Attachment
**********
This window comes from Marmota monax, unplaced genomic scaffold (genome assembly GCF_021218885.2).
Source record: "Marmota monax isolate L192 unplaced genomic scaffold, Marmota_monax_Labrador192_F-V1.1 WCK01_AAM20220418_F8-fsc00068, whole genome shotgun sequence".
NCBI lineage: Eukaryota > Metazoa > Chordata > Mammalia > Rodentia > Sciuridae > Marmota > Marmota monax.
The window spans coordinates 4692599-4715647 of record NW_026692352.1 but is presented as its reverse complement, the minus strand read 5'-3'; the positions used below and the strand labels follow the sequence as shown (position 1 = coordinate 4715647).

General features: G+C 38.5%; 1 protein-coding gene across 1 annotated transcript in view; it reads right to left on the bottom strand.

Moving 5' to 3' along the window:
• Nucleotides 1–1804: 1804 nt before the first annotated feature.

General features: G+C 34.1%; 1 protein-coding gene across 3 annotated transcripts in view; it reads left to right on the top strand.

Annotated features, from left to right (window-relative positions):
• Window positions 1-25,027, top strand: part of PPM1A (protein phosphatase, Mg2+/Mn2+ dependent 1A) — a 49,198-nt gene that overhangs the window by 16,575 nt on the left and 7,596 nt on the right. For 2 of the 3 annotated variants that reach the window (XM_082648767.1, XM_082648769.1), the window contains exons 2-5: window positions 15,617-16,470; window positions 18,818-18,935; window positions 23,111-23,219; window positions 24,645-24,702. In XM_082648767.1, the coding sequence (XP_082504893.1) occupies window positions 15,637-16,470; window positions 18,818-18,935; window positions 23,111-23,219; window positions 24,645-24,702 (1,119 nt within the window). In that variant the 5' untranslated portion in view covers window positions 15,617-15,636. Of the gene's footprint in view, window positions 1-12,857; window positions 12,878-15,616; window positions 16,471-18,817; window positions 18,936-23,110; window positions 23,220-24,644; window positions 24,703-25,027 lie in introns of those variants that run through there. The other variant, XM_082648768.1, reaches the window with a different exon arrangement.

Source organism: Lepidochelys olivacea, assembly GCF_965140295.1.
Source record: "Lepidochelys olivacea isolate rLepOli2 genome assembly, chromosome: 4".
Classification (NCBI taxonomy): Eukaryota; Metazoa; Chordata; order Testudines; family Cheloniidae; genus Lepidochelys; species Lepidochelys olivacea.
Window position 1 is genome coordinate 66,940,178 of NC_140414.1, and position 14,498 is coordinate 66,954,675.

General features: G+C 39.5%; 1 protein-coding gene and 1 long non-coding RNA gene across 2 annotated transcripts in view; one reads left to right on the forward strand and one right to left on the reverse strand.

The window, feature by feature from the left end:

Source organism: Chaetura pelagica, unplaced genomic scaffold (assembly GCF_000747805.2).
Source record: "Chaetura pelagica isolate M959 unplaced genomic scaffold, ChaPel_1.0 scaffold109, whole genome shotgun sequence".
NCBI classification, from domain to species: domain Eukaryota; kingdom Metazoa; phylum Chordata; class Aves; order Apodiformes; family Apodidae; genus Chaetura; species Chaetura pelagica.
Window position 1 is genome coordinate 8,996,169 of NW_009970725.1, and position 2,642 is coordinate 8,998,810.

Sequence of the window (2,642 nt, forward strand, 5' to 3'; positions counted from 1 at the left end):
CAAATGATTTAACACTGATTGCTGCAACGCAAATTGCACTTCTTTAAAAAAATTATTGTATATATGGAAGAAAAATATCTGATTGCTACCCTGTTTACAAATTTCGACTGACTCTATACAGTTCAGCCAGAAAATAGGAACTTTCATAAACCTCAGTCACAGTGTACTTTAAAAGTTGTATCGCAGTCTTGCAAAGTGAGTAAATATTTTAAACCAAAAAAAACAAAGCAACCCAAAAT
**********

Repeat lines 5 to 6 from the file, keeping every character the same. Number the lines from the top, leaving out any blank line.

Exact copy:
General features: G+C 38.5%; 1 protein-coding gene across 1 annotated transcript in view; it reads right to left on the bottom strand.

Moving 5' to 3' along the window: